Back in the day, around 2000 or so, at Kuona Trust, artists would throw around this
term “cash crop”. “Hio ni cash crop”, artists would point out to each other knowingly...
humorously. It didn’t take long to understand what was meant by this. “Cash crop” was the
term used for art work that was created, quite quickly and clearly with the intention to make
some quick cash.
Cash crops were small, quickly done, not too much time or materials taken to make them,
not pricey. They’d be the kind of pieces that if a visitor stopped in at the studios, as they
often did, and had a little cash to spare, she’d easily be able to leave with one of those little
cash crops. Some artists always seemed to have cash crops, stashed away, set aside, on
the side – waiting to be unleashed as needed, as the artist continued in the creation of their
masterpiece. Some artists seemed to make cash crops on demand – when there was a need for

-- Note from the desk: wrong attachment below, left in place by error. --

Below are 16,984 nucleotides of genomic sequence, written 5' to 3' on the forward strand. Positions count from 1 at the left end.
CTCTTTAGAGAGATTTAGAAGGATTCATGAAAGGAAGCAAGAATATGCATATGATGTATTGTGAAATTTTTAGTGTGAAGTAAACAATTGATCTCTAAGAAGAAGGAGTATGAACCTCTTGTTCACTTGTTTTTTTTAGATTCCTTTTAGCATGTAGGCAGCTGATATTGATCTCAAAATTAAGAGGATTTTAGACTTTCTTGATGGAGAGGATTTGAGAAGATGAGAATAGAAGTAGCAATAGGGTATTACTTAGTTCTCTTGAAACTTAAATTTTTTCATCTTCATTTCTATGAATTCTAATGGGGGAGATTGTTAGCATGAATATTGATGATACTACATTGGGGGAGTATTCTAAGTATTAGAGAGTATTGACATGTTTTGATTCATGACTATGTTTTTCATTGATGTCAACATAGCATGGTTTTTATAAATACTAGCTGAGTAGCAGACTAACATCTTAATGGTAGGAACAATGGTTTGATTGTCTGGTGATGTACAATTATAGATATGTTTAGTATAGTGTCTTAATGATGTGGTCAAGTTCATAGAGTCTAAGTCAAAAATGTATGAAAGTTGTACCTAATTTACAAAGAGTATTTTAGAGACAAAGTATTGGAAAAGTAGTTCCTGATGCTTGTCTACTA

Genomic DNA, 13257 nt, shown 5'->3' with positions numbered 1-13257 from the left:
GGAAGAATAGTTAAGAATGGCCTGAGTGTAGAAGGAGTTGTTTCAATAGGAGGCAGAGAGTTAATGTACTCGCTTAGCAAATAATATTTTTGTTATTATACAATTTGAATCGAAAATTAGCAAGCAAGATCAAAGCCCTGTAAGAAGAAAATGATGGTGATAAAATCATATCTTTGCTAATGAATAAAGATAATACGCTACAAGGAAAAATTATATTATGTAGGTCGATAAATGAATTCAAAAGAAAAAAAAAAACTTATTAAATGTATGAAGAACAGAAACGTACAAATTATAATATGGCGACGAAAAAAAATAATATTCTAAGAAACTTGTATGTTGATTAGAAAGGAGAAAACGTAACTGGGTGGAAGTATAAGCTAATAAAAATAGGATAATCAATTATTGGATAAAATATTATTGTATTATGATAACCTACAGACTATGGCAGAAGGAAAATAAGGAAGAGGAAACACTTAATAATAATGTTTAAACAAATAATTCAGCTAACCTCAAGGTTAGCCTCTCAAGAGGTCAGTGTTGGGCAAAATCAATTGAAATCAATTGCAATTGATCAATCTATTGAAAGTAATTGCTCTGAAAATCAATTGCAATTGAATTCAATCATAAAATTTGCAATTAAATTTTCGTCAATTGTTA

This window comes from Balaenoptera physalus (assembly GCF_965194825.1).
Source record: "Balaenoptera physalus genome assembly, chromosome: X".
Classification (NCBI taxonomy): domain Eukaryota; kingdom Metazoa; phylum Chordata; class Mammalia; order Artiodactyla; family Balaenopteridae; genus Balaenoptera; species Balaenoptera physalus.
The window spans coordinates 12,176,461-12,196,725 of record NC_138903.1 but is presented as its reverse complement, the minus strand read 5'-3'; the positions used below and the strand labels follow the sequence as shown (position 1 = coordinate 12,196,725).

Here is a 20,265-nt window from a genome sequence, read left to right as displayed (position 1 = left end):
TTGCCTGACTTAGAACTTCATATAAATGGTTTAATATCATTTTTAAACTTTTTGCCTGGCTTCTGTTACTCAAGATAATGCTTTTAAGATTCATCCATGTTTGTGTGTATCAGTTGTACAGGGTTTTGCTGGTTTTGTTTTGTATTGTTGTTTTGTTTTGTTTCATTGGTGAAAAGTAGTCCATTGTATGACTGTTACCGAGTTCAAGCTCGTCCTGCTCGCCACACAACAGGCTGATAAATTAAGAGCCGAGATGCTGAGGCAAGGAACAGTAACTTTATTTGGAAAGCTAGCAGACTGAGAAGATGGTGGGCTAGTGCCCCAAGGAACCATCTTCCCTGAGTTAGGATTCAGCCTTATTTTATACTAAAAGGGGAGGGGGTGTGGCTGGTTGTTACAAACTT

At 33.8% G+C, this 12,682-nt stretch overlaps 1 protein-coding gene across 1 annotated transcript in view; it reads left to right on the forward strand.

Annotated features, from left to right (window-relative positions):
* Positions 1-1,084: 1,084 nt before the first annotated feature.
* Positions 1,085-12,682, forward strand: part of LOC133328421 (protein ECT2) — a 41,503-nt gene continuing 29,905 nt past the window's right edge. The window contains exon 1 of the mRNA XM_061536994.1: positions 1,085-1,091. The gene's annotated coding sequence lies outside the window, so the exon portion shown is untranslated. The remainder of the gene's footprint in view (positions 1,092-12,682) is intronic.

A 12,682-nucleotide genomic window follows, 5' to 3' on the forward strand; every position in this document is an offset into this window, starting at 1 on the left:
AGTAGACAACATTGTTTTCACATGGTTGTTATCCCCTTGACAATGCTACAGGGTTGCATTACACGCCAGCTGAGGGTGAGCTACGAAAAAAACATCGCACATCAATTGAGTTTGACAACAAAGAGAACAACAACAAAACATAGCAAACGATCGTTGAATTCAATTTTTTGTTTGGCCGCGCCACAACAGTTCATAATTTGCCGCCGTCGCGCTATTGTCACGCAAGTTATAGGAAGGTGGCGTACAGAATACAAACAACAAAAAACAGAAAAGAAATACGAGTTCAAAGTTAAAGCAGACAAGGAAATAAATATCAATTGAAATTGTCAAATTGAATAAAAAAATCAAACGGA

quick money.
Back then, cash crops were still hand made - hand painted or hand sculpted or hand printed
by the artist. So they were actual real artworks but in smaller scale. The cash crop has since
evolved and grown - the cash crop is now known as merchandise.
In many museums and studios around the world, from the most renowned centres of art, there will
almost always be an attached gift shop. In it you will find, postcards by the big names of the arts
– artists long gone and who’s work is no longer available unless its at an auction at one of the
leading art auction houses – umbrellas and pens and cups and more. Other than these works of
the old masters that you can then take home on a printed cup, most will also have products with
work from the current exhibitions – serving as a momento for show goers to take home. Most
guests will not be able to purchase any originals, in many cases, there are no originals to be
purchased, unless by the billionaires of this world, but surely even you and I can have the
pleasure of taking home a pen, with a small print of a favourite artist.

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